Sometimes the most simple thing can have the most powerful results! As a human being we have incredible talents and capabilities that often are unrecognised and unutilised. The power of our minds to take instruction, organise information and plan ahead in order to supply data, energy and readiness to accomplish your goals are phenomenal. Use the advice in the story below and you will get equally powerful results.
The following story provides some simple coaching advice for anyone in business; it obviously had a huge impact upon Charles Schwab’s business in the early twentieth century. It’s offered here to demonstrate that one single thing, focused upon and acted upon consistently can generate huge results. The story comes from an excerpt from a book by Mary Kay Ash ‘You Can Have It All’ published in 1996, which came to my attention recently.
The Most Important List
Back around the turn of the century, Ivy Lee, a renowned efficiency expert, approached Charles Schwab, who at the time was president of Bethlehem Steel. Lee said, “I can increase your people’s efficiency-and your sales-if you will allow me to spend just fifteen minutes with each of your executives.”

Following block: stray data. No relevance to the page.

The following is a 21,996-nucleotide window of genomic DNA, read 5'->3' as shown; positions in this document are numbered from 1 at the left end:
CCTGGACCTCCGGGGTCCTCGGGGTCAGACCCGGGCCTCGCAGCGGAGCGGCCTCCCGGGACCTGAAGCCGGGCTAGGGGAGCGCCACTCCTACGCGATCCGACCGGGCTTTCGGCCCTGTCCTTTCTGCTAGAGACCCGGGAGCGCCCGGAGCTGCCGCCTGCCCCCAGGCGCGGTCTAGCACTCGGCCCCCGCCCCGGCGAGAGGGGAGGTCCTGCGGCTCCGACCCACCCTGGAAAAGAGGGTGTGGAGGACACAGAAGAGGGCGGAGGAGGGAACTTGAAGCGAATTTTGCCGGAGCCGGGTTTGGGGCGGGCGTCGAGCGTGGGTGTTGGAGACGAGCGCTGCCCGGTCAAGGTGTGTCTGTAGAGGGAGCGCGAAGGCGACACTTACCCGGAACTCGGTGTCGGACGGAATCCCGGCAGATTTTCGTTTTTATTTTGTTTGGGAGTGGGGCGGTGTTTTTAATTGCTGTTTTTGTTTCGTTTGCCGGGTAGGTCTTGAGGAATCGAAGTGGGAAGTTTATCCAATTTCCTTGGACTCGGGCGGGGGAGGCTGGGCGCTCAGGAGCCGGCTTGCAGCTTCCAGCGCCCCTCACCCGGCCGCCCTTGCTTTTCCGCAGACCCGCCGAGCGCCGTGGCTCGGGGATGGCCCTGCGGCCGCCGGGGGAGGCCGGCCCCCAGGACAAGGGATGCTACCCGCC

“How much will it cost me?” the shrewd industrialist asked.
“Nothing,” Lee replied, “unless it works. After three months, you can send me a cheque for whatever you feel it’s worth to you.”
“It’s a deal,” Schwab said, shaking Lee’s hand.
The following day, Lee met with Schwab’s top executives, spending only fifteen minutes with each in order to say, “I want you to promise me that for the next ninety days, before leaving your office at the end of the day, you will make a list of the six most important things you have to do the next day and number them in order of importance.”
“That’s it. Scratch off each item after finishing it, and go on to the next one on your list. If something doesn’t get done, put it on the following day’s list.”
Each Bethlehem executive consented to follow Lee’s instructions. Three months later, Schwab studied the results and was so pleased that he sent Lee a check for thirty-five thousand dollars. In an era when the average American worker was paid two dollars for a ten-hour day, this was a huge sum. Schwab was a man who appreciated value, and he figured Lee’s advice to Bethlehem Steel was a bargain.”
Taken from the Book: ‘YOU CAN HAVE IT ALL’ by Mary Kay Ash
For anyone coached by me, you may be familiar with this advice. I highly recommend the practice!
7th October 2014